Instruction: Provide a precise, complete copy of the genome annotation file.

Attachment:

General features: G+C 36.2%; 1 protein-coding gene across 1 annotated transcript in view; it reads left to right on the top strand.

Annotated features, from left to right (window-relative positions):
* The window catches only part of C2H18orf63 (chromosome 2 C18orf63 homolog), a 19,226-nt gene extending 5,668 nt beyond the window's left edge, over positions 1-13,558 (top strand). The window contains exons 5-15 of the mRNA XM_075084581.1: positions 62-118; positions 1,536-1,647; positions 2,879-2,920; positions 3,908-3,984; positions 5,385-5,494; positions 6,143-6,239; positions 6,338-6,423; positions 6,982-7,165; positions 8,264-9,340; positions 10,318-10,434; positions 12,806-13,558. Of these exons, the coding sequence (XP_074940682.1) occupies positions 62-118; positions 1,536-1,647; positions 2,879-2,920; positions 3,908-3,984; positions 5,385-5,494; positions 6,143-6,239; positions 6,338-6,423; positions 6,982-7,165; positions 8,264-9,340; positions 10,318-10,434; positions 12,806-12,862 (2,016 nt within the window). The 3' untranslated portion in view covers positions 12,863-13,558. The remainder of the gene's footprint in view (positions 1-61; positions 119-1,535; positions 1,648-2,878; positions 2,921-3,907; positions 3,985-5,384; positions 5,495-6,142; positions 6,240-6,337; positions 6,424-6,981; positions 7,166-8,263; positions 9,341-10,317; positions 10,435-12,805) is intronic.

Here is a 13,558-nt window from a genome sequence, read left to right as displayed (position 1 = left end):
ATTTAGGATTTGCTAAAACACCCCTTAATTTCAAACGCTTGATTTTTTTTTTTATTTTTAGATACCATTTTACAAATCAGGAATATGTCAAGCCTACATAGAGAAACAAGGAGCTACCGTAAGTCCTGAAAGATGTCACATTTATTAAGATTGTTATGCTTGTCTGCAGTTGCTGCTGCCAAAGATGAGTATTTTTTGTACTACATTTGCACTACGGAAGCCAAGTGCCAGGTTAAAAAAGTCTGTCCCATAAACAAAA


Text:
General features: G+C 36.2%; 1 protein-coding gene across 1 annotated transcript in view; it reads left to right on the top strand.

Annotated features, from left to right (window-relative positions):
* The window catches only part of C2H18orf63 (chromosome 2 C18orf63 homolog), a 19,226-nt gene extending 5,668 nt beyond the window's left edge, over positions 1-13,558 (top strand). The window contains exons 5-15 of the mRNA XM_075084581.1: positions 62-118; positions 1,536-1,647; positions 2,879-2,920; positions 3,908-3,984; positions 5,385-5,494; positions 6,143-6,239; positions 6,338-6,423; positions 6,982-7,165; positions 8,264-9,340; positions 10,318-10,434; positions 12,806-13,558. Of these exons, the coding sequence (XP_074940682.1) occupies positions 62-118; positions 1,536-1,647; positions 2,879-2,920; positions 3,908-3,984; positions 5,385-5,494; positions 6,143-6,239; positions 6,338-6,423; positions 6,982-7,165; positions 8,264-9,340; positions 10,318-10,434; positions 12,806-12,862 (2,016 nt within the window). The 3' untranslated portion in view covers positions 12,863-13,558. The remainder of the gene's footprint in view (positions 1-61; positions 119-1,535; positions 1,648-2,878; positions 2,921-3,907; positions 3,985-5,384; positions 5,495-6,142; positions 6,240-6,337; positions 6,424-6,981; positions 7,166-8,263; positions 9,341-10,317; positions 10,435-12,805) is intronic.

Here is a 13,558-nt window from a genome sequence, read left to right as displayed (position 1 = left end):
ATTTAGGATTTGCTAAAACACCCCTTAATTTCAAACGCTTGATTTTTTTTTTTATTTTTAGATACCATTTTACAAATCAGGAATATGTCAAGCCTACATAGAGAAACAAGGAGCTACCGTAAGTCCTGAAAGATGTCACATTTATTAAGATTGTTATGCTTGTCTGCAGTTGCTGCTGCCAAAGATGAGTATTTTTTGTACTACATTTGCACTACGGAAGCCAAGTGCCAGGTTAAAAAAGTCTGTCCCATAAACAAAA